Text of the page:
The significance of this mantra lies not only in its metaphysical teachings but also in its devotional aspect. Through devotion and repetition, the practitioner cultivates a deep connection with the divine. The Panchakshara Nagendra Haraya mantra acts as a bridge between the aspirant and Brahman, allowing them to experience the mystical and transcendental aspects of reality.
So all in all the Panchakshara Nagendra Haraya mantra holds immense importance in the context of Advaita Vedanta. Its five syllables encapsulate the core principles of this philosophy, reminding seekers of their innate divinity and the ultimate goal of self-realization. Through devotion and practice, this sacred chant becomes a powerful tool for spiritual growth and transformation, guiding individuals on their path to realizing the timeless truth of Advaita Vedanta.
Aum namah shivaya shivaya namah aum
Aum namah shivaya shivaya namah aum
nityaya suddhaya digambaraya
tasmai na karaya namah shivaya
mandakini salila chandana charchitaya
nandisvara pramathanatha mahesvaraya
mandara pushpa bahupushpa supujitaya
tasmai ma karaya namah shivaya
shivaya gauri vadanabja brnda
suryaya dakshadhvara nashakaya
sri nilakanthaya Vrshadhvajaya
tasmai shi karaya namah shivaya
vashistha kumbhodbhava gautamarya
munindra devarchita shekharaya
chandrarka vaishvanara lochanaya
tasmai va karaya namah shivaya
yagna svarupaya jatadharaya
pinaka hastaya sanatanaya
divyaya devaya digambaraya
tasmai ya karaya namah shivaya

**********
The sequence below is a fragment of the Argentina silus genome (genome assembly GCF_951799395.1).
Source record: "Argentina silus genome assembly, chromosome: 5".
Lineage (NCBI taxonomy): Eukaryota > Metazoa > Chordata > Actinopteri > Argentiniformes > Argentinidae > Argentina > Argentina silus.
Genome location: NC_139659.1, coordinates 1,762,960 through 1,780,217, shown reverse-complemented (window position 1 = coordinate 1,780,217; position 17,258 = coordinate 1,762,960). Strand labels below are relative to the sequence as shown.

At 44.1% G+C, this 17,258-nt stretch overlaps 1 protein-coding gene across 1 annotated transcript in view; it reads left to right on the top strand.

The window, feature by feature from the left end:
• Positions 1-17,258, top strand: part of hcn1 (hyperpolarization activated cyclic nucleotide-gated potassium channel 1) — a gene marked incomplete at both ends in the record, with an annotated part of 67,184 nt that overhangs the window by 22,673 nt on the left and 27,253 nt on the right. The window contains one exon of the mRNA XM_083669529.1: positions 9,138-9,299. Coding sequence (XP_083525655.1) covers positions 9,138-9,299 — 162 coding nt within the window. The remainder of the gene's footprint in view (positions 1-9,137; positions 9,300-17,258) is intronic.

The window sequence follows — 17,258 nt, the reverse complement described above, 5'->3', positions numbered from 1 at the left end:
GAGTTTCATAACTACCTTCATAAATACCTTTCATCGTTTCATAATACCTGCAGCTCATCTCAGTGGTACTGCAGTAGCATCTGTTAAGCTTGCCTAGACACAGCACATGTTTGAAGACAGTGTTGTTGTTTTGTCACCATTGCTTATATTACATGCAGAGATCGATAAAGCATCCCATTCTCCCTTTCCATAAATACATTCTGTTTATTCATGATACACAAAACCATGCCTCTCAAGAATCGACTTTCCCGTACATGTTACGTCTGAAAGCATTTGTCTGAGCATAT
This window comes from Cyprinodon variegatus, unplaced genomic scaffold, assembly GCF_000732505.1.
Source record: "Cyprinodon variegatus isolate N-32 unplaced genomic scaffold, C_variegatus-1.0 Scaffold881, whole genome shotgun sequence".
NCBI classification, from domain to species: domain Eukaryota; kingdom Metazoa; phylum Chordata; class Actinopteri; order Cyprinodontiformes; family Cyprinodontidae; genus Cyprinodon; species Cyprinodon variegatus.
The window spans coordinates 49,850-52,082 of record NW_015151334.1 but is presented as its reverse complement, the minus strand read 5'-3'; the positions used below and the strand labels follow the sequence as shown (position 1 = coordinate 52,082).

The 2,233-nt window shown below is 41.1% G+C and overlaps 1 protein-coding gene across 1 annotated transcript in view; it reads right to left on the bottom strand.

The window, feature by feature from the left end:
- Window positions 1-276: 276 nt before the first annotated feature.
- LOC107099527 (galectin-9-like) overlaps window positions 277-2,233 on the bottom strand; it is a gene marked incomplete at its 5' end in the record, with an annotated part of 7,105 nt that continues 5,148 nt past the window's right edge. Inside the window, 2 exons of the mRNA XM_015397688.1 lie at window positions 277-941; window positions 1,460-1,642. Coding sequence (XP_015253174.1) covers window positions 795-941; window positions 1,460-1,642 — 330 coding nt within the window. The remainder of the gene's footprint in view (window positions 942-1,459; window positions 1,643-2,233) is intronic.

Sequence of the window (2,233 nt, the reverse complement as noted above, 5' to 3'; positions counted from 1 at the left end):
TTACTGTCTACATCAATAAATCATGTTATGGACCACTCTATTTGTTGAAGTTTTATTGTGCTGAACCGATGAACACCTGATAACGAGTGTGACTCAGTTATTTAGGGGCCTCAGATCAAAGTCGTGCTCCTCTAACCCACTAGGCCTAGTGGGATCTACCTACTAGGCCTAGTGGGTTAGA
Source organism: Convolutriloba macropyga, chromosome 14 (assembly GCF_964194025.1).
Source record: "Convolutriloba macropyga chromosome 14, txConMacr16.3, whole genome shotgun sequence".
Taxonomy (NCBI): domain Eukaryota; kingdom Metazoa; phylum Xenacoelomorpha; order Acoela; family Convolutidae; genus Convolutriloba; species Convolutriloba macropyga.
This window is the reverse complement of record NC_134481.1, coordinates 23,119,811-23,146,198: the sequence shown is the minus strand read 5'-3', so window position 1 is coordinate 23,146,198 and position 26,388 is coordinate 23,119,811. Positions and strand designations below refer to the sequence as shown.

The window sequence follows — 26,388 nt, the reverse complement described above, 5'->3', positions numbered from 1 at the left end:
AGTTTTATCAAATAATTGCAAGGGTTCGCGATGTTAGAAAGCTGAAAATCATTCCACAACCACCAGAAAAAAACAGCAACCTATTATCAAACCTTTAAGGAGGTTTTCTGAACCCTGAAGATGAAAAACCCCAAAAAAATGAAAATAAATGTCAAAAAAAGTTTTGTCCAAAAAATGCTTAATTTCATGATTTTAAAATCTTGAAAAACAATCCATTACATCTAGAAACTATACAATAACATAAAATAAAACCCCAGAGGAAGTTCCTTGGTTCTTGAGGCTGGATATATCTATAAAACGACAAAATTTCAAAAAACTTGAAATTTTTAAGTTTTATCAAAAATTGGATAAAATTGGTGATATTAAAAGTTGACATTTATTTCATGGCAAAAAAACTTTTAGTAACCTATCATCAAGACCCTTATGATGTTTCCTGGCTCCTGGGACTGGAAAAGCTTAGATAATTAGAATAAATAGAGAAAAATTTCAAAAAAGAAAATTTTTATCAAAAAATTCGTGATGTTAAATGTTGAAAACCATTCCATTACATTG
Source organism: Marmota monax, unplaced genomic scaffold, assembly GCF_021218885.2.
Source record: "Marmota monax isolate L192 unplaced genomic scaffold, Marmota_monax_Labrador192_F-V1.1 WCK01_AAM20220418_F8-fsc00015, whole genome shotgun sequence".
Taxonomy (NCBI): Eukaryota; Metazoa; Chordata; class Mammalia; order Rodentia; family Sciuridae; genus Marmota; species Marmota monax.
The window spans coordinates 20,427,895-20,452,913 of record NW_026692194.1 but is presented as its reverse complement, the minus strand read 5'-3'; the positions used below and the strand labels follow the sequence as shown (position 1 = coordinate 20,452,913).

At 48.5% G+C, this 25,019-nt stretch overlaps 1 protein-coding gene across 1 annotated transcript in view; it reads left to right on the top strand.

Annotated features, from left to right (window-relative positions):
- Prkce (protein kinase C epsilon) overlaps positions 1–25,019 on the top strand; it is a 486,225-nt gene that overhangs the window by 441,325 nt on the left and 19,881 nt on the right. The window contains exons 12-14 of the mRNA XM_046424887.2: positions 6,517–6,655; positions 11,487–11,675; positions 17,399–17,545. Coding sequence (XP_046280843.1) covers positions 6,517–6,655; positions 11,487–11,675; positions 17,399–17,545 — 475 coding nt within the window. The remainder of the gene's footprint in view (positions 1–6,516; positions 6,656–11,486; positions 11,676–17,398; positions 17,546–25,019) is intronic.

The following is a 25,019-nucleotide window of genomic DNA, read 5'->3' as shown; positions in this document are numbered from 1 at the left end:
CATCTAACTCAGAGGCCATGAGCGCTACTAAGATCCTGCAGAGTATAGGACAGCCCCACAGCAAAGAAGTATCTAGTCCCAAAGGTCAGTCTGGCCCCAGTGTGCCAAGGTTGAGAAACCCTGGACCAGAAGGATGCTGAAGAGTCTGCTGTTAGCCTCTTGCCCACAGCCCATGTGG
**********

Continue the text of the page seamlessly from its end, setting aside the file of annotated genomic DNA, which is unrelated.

panchaksharamidam punyam yah pathechchiva
sannidhau shivalokamavapnoti sivena saha modate
भस्माङ्गरागाय महेश्वराय ।
नित्याय शुद्धाय दिगम्बराय
तस्मै नकाराय नमः शिवाय
तस्मै मकाराय नमः शिवाय
सूर्याय दक्षाध्वरनाशकाय ।
तस्मै शिकाराय नमः शिवाय
वशिष्ठकुम्भोद्भवगौतमार्यमूनीन्द्र देवार्चिता शेखराय ।
तस्मै वकाराय नमः शिवाय
पिनाकहस्ताय सनातनाय ।
दिव्याय देवाय दिगम्बराय
तस्मै यकाराय नमः शिवाय
पञ्चाक्षरमिदं पुण्यं यः पठेच्छिवसंनिधौ ।
शिवलोकमावाप्नोति शिवेन सह मोदते
He who has the king of snakes as his garland and who has three eyes,
He whose body is smeared with sacred ashes and who is the great Lord,
He who is eternal, who is ever pure with the four directions as his clothes,
Salutations to that Shiva, who is represented by the syllable “na”
He who is worshipped with water from the Mandakini river and smeared with sandal paste,
He who is the lord of Nandi and of the ghosts and goblins, the great Lord,
He who is worshipped with Mandara and many other flowers,
Salutations to that Shiva, who is represented by the syllable “ma”
He who is auspicious and who is like the newly risen sun causing the lotus-face of Gauri to blossom,
He who is the destroyer of the sacrifice of Daksha,
He who has a blue throat and has a bull as his emblem,
Salutations to that Shiva, who is represented by the syllable “shi”
He who is worshipped by the best and most respected sages – Vasishtha, Agastya and Gautama, and also by the gods, and who is the crown of the universe,
He who has the moon, sun and fire as his three eyes,
Salutations to that Shiva, who is represented by the syllable “va”
He who is the embodiment of yagna (sacrifice) and who has matted locks,
He who has the trident in his hand and who is eternal,
He who is divine, who is the shining one and who has the four directions as his clothes,
Salutations to that Shiva, who is represented by the syllable “ya”
He who recites this Panchakshara near Shiva,
Will attain the abode of Shiva and enjoy bliss.